When we first began down our road with anthroposophy I was dogmatic about personality types. Melancholic, that must be me (nope, at least not right now). Choleric never, only steamrolling jerks are cholerics (pssst I’m a current choleric). I couldn’t see the dimensionality of the human, how we are (or are at our best) when we retain all of the personality types. I also and wait for it, I don’t buy introvert and extroverts as a main character trait. Sorry, everybody I know. I just don’t. I believe in the threads of our personality that are sometimes the warp and others the weft. I believe we are all are both which is why the Enid Blyton books send a shiver up my spine. That dog is everywhere they go, everywhere! Getting poisoned and just missing criminals. LEAVE THAT DOG AT HOME, IT’S A HEADCASE! And those children paling around together every second, I feel claustrophobic just thinking about it.

This is a long rambling way to say I believe is phases, personal epochs if you will. And the only reason I believe in them so wholeheartedly is that I have not only watched my children begin to cycle through them but I have watched my husband go through them too.

My husband is eight years older than me. I am currently going through a phase similar to his when we had first moved to Canada. It’s levelheaded. Mine back then was more of extremes. As in I was going through some serious food stuff, Weston Price style. Let’s be rigid and authoritarian by day and eat dozens of donuts by night because I just couldn’t keep it up. I thought he just didn’t get it, why couldn’t he get on board?  Now I’m thinking, pfft, give it a rest lady!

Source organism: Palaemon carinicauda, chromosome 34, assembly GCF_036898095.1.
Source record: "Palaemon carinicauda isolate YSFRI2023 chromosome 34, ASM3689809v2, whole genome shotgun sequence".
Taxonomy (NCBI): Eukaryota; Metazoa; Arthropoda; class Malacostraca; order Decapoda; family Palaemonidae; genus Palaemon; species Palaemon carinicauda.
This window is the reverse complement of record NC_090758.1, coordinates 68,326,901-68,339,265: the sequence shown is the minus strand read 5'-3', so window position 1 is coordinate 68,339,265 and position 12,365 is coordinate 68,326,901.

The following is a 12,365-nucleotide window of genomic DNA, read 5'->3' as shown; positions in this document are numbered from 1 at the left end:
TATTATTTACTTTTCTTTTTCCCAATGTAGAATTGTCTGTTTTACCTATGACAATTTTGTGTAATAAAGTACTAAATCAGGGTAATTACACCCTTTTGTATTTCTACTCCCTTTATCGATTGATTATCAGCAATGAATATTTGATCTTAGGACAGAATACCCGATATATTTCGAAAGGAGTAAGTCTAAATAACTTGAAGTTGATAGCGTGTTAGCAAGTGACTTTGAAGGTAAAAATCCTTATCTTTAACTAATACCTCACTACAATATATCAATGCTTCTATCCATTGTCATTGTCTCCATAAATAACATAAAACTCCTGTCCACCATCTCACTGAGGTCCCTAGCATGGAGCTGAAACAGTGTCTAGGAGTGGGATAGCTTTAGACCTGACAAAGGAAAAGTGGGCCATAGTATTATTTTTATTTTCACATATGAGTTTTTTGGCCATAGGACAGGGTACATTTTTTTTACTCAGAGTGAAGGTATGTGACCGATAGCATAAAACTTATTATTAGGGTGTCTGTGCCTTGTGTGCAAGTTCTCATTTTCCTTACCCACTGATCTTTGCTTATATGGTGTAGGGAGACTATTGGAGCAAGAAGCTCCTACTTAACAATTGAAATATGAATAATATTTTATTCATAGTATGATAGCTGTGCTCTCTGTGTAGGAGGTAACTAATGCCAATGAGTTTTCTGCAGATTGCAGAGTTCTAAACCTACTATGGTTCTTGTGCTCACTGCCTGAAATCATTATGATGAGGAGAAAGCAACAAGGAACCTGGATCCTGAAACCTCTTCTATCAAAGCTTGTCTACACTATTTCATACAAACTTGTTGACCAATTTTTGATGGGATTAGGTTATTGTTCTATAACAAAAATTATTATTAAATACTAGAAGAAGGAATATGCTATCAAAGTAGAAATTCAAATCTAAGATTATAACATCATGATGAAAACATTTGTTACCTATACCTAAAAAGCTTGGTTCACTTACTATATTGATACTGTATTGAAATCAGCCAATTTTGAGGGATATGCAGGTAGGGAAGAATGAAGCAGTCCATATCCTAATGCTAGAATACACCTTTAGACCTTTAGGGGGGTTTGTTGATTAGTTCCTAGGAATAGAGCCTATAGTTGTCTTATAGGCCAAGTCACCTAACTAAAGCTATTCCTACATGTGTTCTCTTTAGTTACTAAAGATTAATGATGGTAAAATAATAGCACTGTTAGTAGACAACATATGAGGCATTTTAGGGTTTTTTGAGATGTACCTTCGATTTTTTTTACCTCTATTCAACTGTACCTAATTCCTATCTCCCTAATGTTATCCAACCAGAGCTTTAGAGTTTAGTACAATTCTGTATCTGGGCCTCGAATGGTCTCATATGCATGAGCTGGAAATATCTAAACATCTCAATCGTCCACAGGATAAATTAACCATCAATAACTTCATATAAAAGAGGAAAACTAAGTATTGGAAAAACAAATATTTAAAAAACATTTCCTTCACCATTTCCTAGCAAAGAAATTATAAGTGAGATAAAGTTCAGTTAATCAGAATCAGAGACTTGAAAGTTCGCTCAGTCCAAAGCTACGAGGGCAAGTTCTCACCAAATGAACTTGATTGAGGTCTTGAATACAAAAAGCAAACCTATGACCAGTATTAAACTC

So try as my son may I will not be reading Enid Blyton on the newly instituted two brothers and mom reading night. Autobiographical graphic novels I can do but that ‘pals all together’ business will have to simmer on the back burner a few epochs or two.


I have been thinking about the rabbit hole of anxiety.

You know, the one that has you twisting the covers in a knot during the quiet of night. I am rarely inflicted with these worries in the daylight. Have I ever told you about how I live with three drummers and that we have a drum kit set up in the basement that gets frequent, rotational use? Well, we do and it’s a great reliever of stress for the folks that PLAY the drums. The listeners, well? That varies.